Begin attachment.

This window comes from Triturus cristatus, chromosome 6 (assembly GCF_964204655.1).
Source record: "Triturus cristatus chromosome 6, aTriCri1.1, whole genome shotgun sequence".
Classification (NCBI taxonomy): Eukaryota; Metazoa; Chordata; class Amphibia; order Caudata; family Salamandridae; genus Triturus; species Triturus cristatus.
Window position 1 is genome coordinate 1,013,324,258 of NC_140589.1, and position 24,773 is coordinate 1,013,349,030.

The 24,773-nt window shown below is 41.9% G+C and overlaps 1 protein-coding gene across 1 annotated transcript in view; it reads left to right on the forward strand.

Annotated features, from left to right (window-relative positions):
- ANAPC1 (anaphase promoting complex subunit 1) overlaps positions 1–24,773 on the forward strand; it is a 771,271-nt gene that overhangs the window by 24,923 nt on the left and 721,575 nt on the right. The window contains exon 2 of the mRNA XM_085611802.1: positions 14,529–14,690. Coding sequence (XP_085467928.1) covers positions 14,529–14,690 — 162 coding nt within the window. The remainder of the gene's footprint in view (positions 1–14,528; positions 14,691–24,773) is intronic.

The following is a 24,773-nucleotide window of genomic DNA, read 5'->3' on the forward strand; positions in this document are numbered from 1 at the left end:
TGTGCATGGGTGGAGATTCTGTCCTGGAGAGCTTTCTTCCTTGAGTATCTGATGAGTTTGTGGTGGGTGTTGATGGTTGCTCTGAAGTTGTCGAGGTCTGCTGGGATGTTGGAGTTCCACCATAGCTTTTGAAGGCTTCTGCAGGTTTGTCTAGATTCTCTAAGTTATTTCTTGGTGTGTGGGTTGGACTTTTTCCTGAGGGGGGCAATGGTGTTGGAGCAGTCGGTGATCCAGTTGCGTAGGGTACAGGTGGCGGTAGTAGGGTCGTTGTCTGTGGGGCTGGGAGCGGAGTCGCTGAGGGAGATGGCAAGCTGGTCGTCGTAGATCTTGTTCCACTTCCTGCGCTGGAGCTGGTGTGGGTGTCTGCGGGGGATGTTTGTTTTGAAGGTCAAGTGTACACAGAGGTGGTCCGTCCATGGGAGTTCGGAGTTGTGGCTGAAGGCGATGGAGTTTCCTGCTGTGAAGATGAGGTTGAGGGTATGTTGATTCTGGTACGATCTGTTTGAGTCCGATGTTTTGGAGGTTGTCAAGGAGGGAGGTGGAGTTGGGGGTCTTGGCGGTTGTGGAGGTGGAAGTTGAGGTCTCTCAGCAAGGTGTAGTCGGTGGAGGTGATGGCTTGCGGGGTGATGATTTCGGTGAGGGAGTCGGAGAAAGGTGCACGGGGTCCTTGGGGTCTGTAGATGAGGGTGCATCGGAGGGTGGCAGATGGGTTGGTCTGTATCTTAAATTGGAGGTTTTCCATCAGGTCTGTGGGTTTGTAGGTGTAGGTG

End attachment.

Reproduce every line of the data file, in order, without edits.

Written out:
This window comes from Triturus cristatus, chromosome 6 (assembly GCF_964204655.1).
Source record: "Triturus cristatus chromosome 6, aTriCri1.1, whole genome shotgun sequence".
Classification (NCBI taxonomy): Eukaryota; Metazoa; Chordata; class Amphibia; order Caudata; family Salamandridae; genus Triturus; species Triturus cristatus.
Window position 1 is genome coordinate 1,013,324,258 of NC_140589.1, and position 24,773 is coordinate 1,013,349,030.

The 24,773-nt window shown below is 41.9% G+C and overlaps 1 protein-coding gene across 1 annotated transcript in view; it reads left to right on the forward strand.

Annotated features, from left to right (window-relative positions):
- ANAPC1 (anaphase promoting complex subunit 1) overlaps positions 1–24,773 on the forward strand; it is a 771,271-nt gene that overhangs the window by 24,923 nt on the left and 721,575 nt on the right. The window contains exon 2 of the mRNA XM_085611802.1: positions 14,529–14,690. Coding sequence (XP_085467928.1) covers positions 14,529–14,690 — 162 coding nt within the window. The remainder of the gene's footprint in view (positions 1–14,528; positions 14,691–24,773) is intronic.

The following is a 24,773-nucleotide window of genomic DNA, read 5'->3' on the forward strand; positions in this document are numbered from 1 at the left end:
TGTGCATGGGTGGAGATTCTGTCCTGGAGAGCTTTCTTCCTTGAGTATCTGATGAGTTTGTGGTGGGTGTTGATGGTTGCTCTGAAGTTGTCGAGGTCTGCTGGGATGTTGGAGTTCCACCATAGCTTTTGAAGGCTTCTGCAGGTTTGTCTAGATTCTCTAAGTTATTTCTTGGTGTGTGGGTTGGACTTTTTCCTGAGGGGGGCAATGGTGTTGGAGCAGTCGGTGATCCAGTTGCGTAGGGTACAGGTGGCGGTAGTAGGGTCGTTGTCTGTGGGGCTGGGAGCGGAGTCGCTGAGGGAGATGGCAAGCTGGTCGTCGTAGATCTTGTTCCACTTCCTGCGCTGGAGCTGGTGTGGGTGTCTGCGGGGGATGTTTGTTTTGAAGGTCAAGTGTACACAGAGGTGGTCCGTCCATGGGAGTTCGGAGTTGTGGCTGAAGGCGATGGAGTTTCCTGCTGTGAAGATGAGGTTGAGGGTATGTTGATTCTGGTACGATCTGTTTGAGTCCGATGTTTTGGAGGTTGTCAAGGAGGGAGGTGGAGTTGGGGGTCTTGGCGGTTGTGGAGGTGGAAGTTGAGGTCTCTCAGCAAGGTGTAGTCGGTGGAGGTGATGGCTTGCGGGGTGATGATTTCGGTGAGGGAGTCGGAGAAAGGTGCACGGGGTCCTTGGGGTCTGTAGATGAGGGTGCATCGGAGGGTGGCAGATGGGTTGGTCTGTATCTTAAATTGGAGGTTTTCCATCAGGTCTGTGGGTTTGTAGGTGTAGGTG